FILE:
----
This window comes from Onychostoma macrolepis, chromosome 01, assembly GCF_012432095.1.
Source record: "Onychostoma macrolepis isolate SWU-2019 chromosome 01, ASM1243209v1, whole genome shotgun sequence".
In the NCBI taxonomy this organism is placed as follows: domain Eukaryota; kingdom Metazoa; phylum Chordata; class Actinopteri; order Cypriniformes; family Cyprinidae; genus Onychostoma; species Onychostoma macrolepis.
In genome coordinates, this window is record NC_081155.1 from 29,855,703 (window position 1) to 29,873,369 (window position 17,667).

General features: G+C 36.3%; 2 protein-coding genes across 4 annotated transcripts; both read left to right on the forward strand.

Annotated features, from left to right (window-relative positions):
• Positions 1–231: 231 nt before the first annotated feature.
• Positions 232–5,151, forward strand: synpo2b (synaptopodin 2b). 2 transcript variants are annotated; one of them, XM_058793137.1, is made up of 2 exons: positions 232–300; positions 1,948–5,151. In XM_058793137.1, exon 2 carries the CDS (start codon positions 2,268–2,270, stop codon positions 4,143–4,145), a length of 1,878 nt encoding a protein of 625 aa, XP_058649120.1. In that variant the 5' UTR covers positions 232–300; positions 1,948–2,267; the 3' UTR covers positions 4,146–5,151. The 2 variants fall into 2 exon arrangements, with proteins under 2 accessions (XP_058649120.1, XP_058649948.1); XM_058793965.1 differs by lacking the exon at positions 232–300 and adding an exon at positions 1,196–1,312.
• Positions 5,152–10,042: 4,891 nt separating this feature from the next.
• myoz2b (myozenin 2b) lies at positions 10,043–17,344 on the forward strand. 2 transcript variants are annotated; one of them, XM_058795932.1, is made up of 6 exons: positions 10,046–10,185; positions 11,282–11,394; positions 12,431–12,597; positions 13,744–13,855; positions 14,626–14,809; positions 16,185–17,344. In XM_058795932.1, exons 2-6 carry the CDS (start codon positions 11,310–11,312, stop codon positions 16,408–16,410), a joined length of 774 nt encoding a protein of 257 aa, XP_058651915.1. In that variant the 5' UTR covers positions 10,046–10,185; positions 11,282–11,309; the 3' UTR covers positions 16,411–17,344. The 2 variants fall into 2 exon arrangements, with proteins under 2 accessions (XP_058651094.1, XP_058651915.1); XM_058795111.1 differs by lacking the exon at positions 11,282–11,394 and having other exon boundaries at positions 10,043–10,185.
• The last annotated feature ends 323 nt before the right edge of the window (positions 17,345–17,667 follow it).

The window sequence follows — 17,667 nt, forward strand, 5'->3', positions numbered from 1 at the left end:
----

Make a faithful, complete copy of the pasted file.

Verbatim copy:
This window comes from Onychostoma macrolepis, chromosome 01, assembly GCF_012432095.1.
Source record: "Onychostoma macrolepis isolate SWU-2019 chromosome 01, ASM1243209v1, whole genome shotgun sequence".
In the NCBI taxonomy this organism is placed as follows: domain Eukaryota; kingdom Metazoa; phylum Chordata; class Actinopteri; order Cypriniformes; family Cyprinidae; genus Onychostoma; species Onychostoma macrolepis.
In genome coordinates, this window is record NC_081155.1 from 29,855,703 (window position 1) to 29,873,369 (window position 17,667).

General features: G+C 36.3%; 2 protein-coding genes across 4 annotated transcripts; both read left to right on the forward strand.

Annotated features, from left to right (window-relative positions):
• Positions 1–231: 231 nt before the first annotated feature.
• Positions 232–5,151, forward strand: synpo2b (synaptopodin 2b). 2 transcript variants are annotated; one of them, XM_058793137.1, is made up of 2 exons: positions 232–300; positions 1,948–5,151. In XM_058793137.1, exon 2 carries the CDS (start codon positions 2,268–2,270, stop codon positions 4,143–4,145), a length of 1,878 nt encoding a protein of 625 aa, XP_058649120.1. In that variant the 5' UTR covers positions 232–300; positions 1,948–2,267; the 3' UTR covers positions 4,146–5,151. The 2 variants fall into 2 exon arrangements, with proteins under 2 accessions (XP_058649120.1, XP_058649948.1); XM_058793965.1 differs by lacking the exon at positions 232–300 and adding an exon at positions 1,196–1,312.
• Positions 5,152–10,042: 4,891 nt separating this feature from the next.
• myoz2b (myozenin 2b) lies at positions 10,043–17,344 on the forward strand. 2 transcript variants are annotated; one of them, XM_058795932.1, is made up of 6 exons: positions 10,046–10,185; positions 11,282–11,394; positions 12,431–12,597; positions 13,744–13,855; positions 14,626–14,809; positions 16,185–17,344. In XM_058795932.1, exons 2-6 carry the CDS (start codon positions 11,310–11,312, stop codon positions 16,408–16,410), a joined length of 774 nt encoding a protein of 257 aa, XP_058651915.1. In that variant the 5' UTR covers positions 10,046–10,185; positions 11,282–11,309; the 3' UTR covers positions 16,411–17,344. The 2 variants fall into 2 exon arrangements, with proteins under 2 accessions (XP_058651094.1, XP_058651915.1); XM_058795111.1 differs by lacking the exon at positions 11,282–11,394 and having other exon boundaries at positions 10,043–10,185.
• The last annotated feature ends 323 nt before the right edge of the window (positions 17,345–17,667 follow it).

The window sequence follows — 17,667 nt, forward strand, 5'->3', positions numbered from 1 at the left end: